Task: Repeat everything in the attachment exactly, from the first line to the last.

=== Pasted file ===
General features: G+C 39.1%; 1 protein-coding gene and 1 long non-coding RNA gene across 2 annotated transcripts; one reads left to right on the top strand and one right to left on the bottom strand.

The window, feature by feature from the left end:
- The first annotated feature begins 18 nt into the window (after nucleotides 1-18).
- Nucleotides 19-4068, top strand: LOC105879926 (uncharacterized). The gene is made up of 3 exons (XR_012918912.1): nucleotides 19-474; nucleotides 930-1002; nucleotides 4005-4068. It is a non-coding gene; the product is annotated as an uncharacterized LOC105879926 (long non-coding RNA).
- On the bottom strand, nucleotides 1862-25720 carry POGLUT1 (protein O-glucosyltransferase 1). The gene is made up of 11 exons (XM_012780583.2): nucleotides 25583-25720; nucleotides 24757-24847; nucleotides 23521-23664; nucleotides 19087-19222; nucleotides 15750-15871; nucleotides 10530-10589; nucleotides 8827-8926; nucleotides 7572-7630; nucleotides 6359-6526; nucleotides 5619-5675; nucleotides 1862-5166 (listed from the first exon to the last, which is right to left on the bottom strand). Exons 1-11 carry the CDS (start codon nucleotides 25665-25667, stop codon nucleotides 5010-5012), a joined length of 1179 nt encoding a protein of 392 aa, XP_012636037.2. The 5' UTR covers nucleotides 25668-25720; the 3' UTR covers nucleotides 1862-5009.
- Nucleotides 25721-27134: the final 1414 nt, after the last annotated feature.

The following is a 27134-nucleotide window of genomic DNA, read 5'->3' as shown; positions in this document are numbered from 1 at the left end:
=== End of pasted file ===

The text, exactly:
General features: G+C 39.1%; 1 protein-coding gene and 1 long non-coding RNA gene across 2 annotated transcripts; one reads left to right on the top strand and one right to left on the bottom strand.

The window, feature by feature from the left end:
- The first annotated feature begins 18 nt into the window (after nucleotides 1-18).
- Nucleotides 19-4068, top strand: LOC105879926 (uncharacterized). The gene is made up of 3 exons (XR_012918912.1): nucleotides 19-474; nucleotides 930-1002; nucleotides 4005-4068. It is a non-coding gene; the product is annotated as an uncharacterized LOC105879926 (long non-coding RNA).
- On the bottom strand, nucleotides 1862-25720 carry POGLUT1 (protein O-glucosyltransferase 1). The gene is made up of 11 exons (XM_012780583.2): nucleotides 25583-25720; nucleotides 24757-24847; nucleotides 23521-23664; nucleotides 19087-19222; nucleotides 15750-15871; nucleotides 10530-10589; nucleotides 8827-8926; nucleotides 7572-7630; nucleotides 6359-6526; nucleotides 5619-5675; nucleotides 1862-5166 (listed from the first exon to the last, which is right to left on the bottom strand). Exons 1-11 carry the CDS (start codon nucleotides 25665-25667, stop codon nucleotides 5010-5012), a joined length of 1179 nt encoding a protein of 392 aa, XP_012636037.2. The 5' UTR covers nucleotides 25668-25720; the 3' UTR covers nucleotides 1862-5009.
- Nucleotides 25721-27134: the final 1414 nt, after the last annotated feature.

The following is a 27134-nucleotide window of genomic DNA, read 5'->3' as shown; positions in this document are numbered from 1 at the left end: